Even though the University of North Texas may require on-campus living for freshmen, finding residence after that first year isn’t difficult, thanks to plentiful and affordable options. However, not every student moves from campus after their first year, leaving students to consider different factors before deciding where to live for the next academic year.
“Staying on campus is not cheap,” Stephanie Samuel, a senior biology student at the University of North Texas said. “You don’t know exactly what you pay for.”
The residence halls at UNT are put into three different categories: Economy, standard, and newer. However, a meal plan is required for all freshmen residents. Only upperclassmen residents living in College Inn, Honors Hall, Legends Hall, Mozart Square, or Santa Fe Square can choose to have no meal plan. This drives the cost of living on campus even higher, and out of the range for some students, leaving them no choice but to move off-campus.
While students save money by moving somewhere off-campus, they also lose the convenience of being directly on campus. Meal plans are replaced with groceries, walking is replaced with driving, and parking is an issue that students at UNT know all too well.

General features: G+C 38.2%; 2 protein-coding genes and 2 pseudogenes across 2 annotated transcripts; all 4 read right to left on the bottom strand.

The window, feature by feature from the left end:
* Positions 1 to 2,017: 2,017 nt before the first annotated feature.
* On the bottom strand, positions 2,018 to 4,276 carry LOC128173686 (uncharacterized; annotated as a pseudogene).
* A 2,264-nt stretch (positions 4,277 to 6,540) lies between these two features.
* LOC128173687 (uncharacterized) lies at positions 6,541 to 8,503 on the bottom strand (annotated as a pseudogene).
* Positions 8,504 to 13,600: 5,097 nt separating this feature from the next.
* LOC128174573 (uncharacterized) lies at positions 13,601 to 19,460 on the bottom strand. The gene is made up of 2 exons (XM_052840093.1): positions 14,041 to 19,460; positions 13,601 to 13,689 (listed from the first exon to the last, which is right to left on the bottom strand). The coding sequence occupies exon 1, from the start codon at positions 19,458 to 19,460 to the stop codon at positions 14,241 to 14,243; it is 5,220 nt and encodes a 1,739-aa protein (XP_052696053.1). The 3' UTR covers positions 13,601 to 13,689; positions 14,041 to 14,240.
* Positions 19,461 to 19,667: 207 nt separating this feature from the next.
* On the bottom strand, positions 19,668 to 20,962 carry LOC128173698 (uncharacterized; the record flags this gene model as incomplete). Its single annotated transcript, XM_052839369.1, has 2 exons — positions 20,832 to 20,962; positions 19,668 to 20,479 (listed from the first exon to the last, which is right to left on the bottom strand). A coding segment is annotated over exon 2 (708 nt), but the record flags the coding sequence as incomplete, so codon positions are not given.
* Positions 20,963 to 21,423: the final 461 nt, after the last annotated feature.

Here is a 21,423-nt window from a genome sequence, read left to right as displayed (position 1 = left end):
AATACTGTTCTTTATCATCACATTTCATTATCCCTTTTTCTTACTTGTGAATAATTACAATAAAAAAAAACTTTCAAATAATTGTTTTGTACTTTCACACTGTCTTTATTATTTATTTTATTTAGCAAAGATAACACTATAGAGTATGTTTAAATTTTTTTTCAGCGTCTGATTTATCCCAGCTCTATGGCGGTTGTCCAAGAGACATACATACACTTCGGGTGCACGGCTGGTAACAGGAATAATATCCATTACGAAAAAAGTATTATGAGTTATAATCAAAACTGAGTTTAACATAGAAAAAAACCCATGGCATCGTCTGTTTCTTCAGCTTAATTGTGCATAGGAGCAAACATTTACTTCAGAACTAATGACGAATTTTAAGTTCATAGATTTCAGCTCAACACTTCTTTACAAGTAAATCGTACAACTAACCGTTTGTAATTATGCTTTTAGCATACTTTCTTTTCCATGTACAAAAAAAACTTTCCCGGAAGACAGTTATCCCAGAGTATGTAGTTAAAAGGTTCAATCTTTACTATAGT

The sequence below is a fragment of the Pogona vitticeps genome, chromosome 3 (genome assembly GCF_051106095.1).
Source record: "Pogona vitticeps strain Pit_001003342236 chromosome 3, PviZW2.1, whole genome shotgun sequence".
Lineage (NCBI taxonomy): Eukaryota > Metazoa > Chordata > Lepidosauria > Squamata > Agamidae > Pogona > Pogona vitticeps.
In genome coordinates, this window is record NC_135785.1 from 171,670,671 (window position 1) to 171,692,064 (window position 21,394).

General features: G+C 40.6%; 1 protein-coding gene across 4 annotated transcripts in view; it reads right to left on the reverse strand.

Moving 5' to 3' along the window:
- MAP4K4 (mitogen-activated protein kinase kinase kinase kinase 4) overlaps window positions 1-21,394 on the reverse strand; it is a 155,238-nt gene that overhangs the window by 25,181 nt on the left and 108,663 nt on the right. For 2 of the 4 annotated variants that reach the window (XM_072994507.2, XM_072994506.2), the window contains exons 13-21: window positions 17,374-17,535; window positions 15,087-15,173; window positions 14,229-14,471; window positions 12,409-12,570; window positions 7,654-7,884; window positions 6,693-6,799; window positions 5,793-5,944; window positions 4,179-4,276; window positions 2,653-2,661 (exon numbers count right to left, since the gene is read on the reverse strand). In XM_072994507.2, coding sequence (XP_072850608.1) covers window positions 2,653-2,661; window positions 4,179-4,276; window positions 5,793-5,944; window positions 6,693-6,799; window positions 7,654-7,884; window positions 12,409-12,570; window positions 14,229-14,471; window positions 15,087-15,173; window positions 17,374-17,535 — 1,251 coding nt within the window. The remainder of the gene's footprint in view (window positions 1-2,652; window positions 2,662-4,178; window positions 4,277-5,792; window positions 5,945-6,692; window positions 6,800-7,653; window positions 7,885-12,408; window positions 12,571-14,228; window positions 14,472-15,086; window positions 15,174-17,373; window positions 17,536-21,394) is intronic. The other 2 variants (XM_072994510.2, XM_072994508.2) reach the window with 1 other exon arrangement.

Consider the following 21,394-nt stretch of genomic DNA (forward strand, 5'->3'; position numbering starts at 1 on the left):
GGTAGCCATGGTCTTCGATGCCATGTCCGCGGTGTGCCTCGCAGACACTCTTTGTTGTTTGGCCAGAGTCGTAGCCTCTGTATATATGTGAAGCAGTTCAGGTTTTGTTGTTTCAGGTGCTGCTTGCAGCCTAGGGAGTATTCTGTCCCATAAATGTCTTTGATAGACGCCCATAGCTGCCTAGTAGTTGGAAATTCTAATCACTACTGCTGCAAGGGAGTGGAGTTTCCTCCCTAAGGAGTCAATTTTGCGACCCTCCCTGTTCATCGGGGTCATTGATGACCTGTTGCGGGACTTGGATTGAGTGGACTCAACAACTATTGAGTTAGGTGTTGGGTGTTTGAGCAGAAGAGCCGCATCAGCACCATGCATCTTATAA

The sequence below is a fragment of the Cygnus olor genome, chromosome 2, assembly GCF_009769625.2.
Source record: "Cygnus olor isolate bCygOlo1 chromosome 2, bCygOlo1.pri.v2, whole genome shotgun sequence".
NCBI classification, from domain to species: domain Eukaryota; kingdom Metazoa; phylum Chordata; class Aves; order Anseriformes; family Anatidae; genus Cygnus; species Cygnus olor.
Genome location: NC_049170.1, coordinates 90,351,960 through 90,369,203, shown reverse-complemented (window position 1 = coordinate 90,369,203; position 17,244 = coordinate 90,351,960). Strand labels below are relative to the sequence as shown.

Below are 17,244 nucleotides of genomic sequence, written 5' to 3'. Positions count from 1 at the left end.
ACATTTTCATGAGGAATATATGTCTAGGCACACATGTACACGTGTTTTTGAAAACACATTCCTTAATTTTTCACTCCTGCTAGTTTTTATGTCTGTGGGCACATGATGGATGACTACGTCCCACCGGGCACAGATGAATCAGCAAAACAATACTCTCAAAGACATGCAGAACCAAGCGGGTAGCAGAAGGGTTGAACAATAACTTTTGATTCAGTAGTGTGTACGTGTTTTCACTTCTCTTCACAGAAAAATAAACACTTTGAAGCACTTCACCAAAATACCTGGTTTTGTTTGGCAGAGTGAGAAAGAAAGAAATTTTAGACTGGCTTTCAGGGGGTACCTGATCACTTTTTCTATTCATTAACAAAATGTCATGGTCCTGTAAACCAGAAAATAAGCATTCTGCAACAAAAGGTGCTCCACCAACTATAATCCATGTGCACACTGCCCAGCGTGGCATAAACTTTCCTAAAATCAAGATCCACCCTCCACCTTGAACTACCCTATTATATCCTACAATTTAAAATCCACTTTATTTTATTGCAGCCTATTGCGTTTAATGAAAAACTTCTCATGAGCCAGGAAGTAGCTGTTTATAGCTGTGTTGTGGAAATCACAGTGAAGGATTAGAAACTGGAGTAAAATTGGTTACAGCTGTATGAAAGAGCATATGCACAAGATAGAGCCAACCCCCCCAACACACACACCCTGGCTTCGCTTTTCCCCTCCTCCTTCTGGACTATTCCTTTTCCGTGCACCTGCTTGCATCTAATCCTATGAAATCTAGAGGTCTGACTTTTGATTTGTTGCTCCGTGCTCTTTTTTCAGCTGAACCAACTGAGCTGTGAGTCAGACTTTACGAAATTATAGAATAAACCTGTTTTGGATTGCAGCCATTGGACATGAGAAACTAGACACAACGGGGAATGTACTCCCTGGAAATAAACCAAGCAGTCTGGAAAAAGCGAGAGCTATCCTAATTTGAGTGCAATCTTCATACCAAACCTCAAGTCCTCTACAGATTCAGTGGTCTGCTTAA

“It’s like $300 for a parking pass,” Adam Jelic, an engineering major at the University of North Texas said. “I wasn’t going to have a car at maple, it would have been a waste of money.”
Students also transfer into UNT, and decide to move closer in from various parts of Dallas. These students are able to save money by attending community colleges, and skipping the process that freshmen students at UNT have to go through.
“It saves me a lot of money and gas,” Marsden King, a film major at the University of North Texas, said. “I don’t have to wake up and get ready earlier just to get to class.”
When it comes to driving, students at UNT have struggled with parking due to lack of space and an increase in cost of parking passes. Students often find parking at available spaces adjacent to campus, or free parking at apartment complexes near the campus to avoid paying for parking passes.
“Students will park at an apartment complex, and catch the bus from there, because they don’t want to pay for the parking pass that isn’t even usable because the lots get so full,” Deanna Franklin, a senior pathology major and the University of North Texas said. “People just park all along the streets near houses, too.”
Dorms on the UNT campus can cost anywhere from $4300 to $6400. Students who have meal plans can add another $1500 to $1800 to their annual bill, before classes even begin. However, managing finances at the beginning of the semester makes it easier for some students to handle the rest of the academic year.
“Ultimately, I think living in an apartment may be a tad cheaper, but you have to be more organized and smart with your money,” James Norman, a journalism major at the University of North Texas, said. “Even though, total, you’re spending the same, you’re paying it in portions with an apartment as opposed to paying it all in a dorm.”
Between on-campus dorms, and the sheer amount of apartment complexes surrounding the campus, students have a wide array of choices for housing. Balancing time, money, and personal preference, it’s up to students to figure out what they want to prioritize. Much like the rest of the college experience.